Risking it all: Becoming a florist has made me happier than City life

She lost her job at the height of the recession, but The Gated Garden's Sharon Crane loves her market stall life come rain or shine

The Gated Garden's Sharon Crane is responsible for happiness, sympathy, regret and a multitude of emotions in between.

The life of a florist runs deep into the lives of others with a bouquet of flowers – like a picture – capable of saying a thousand words at just the right moment.

Based in London's Borough Market Sharon's stall is one of the first and most colourful scenes you'll see if you enter from Borough High Street.

When Startups.co.uk visited it was one of the coldest, windiest, wettest days, replete with thunder and lightning and situated as it is at the end of a tunnel from the high street, The Gated Garden was taking the brunt of the elements. Yet it did little to dampen Sharon's indefatigable spirit.

“The thing I love most about my business is creating the look. Every week it changes. I love making bouquets,” says the self-taught florist. “We have a lot of regular customers and they'll come back time and time again.”

Risking it all

It wasn't always thus. There was a time when Sharon made her way from Kent to a nice warm office rather than getting up at 2am to get to the wholesale flower market.

“We used to work for a large corporate company and we lost our jobs in the crash,” she says. “I worked in human resources. We looked after 1,862 employees.”

And it's here she gets a little wistful, laughing at the memory of her ‘former life'. “My office job was 8am to 4pm. Lovely hours, lovely clothes, manicured, made up! It just happened. A lot of people lost their jobs.”

Forced into a change, Sharon started working on The Gated Garden's stall with the owner. When the owner retired nobody stepped forward to take it on. Sharon picks up the story: “So I approached the market and was accepted. The florist who worked at the same time came on board with me.”

After her pre-dawn raid of wholesalers' stock, she spends the hours as the sun begins to rise preparing the display. Following a full day on the stall, Sharon finally gets to leave at 5pm or 6pm on a Friday to head home. It's fair to say it's not a job for the faint-hearted.

Keeping on top of cash

As with most cash-based market stalls, the work doesn't finish when you shut for the night. “One of the challenges you do have owning a business is the paperwork. Initially I think all of us are the same and will throw [the receipts] in a pot and then deal with them. However, the more suppliers you go to, the more receipts you get so you eventually have to come up with your own filing system.”

If it's not a system that works for your accountant you're in trouble. “If you're the only one that's used to it you've then got to sit with your accountant to show them exactly how you have gone through all of the receipts and what you are trying to claim for.”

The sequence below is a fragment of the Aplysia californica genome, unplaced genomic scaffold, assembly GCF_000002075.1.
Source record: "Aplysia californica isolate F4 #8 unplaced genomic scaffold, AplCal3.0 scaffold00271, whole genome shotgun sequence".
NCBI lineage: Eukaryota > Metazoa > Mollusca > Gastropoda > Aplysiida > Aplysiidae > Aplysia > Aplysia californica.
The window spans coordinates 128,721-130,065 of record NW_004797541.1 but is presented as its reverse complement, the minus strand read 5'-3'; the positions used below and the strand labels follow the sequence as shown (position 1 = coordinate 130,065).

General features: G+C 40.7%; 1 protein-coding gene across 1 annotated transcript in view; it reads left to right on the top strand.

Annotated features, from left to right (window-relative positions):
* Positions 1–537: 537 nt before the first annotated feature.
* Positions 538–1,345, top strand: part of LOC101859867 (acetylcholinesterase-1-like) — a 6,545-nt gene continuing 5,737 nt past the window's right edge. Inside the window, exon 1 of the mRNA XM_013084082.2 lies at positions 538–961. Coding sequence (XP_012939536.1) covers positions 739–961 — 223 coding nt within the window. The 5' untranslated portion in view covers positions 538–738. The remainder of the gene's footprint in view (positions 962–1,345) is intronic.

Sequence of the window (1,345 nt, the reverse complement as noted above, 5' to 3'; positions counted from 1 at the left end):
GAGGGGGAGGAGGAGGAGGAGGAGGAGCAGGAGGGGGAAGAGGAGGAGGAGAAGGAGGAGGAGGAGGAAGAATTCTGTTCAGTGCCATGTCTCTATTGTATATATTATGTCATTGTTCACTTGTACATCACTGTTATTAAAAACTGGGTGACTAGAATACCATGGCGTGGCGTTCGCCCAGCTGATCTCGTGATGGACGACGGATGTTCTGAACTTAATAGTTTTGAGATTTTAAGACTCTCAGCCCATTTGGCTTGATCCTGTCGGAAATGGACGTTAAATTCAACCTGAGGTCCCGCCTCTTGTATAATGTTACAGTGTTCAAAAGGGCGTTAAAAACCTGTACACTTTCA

It's a job Sharon leaves for Sundays with a spreadsheet for receipts and daily takings and anything else that has gone in or out of the business. Once complete she files it with her accountant to double-check that she is claiming correctly.

On the stall itself, Sharon keeps a £50 cash float of £10 and £5 notes, plus coins held at the stall as banks now charge to deal with them. Adjusting to life as a ‘part-time bookkeeper' has not been an easy transition.

“The accounting side of the business is tricky,” she says. “If you are in floristry or fruit and veg in particular you don't get credit. Everything you want to buy you have to pay for there and then. You really do have to manage your money and are reliant on selling the produce you have on the stall. If you don't you won't have capital to invest the following week.”

If Sharon could change anything it would be to get rid of receipts. “In busy periods you have hundreds of receipts. You've only got to mislay two or three and it can be quite damaging to your business.”

But would she give it all up to return to an office job with make-up and manicures thrown in? “I do think I'm a very fortunate person. I wouldn't go back to corporate life… maybe when I'm 70 I may have to look for somewhere in the warm,” she muses, “but no, I wouldn't change it.”

This film was produced in partnership with Sage One. For more business insight and tips to keep on top of cashflow and small business tax visit the Sage business blog http://uk.sageone.com/blog/.  

For a free trial of Sage One Start please visit http://uk.sageone.com/products/.

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